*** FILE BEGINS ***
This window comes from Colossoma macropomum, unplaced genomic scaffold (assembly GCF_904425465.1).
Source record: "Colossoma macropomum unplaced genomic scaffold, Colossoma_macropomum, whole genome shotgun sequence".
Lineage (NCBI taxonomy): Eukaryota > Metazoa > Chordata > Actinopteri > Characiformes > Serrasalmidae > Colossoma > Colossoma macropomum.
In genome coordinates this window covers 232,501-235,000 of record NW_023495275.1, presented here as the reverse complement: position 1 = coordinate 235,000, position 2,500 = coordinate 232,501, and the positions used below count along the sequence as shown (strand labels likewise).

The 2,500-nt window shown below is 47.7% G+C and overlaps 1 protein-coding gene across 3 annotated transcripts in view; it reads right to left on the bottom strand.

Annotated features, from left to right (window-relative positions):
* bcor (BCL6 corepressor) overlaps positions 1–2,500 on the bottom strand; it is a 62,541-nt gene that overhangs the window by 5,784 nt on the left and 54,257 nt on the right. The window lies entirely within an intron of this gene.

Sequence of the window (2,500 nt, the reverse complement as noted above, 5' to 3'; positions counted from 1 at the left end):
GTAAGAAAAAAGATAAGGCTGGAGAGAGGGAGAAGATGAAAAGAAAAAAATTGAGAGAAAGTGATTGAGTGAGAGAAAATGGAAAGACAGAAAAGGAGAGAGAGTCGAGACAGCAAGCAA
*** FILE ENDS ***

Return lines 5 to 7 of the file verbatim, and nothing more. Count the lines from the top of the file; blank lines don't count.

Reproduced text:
The 2,500-nt window shown below is 47.7% G+C and overlaps 1 protein-coding gene across 3 annotated transcripts in view; it reads right to left on the bottom strand.

Annotated features, from left to right (window-relative positions):
* bcor (BCL6 corepressor) overlaps positions 1–2,500 on the bottom strand; it is a 62,541-nt gene that overhangs the window by 5,784 nt on the left and 54,257 nt on the right. The window lies entirely within an intron of this gene.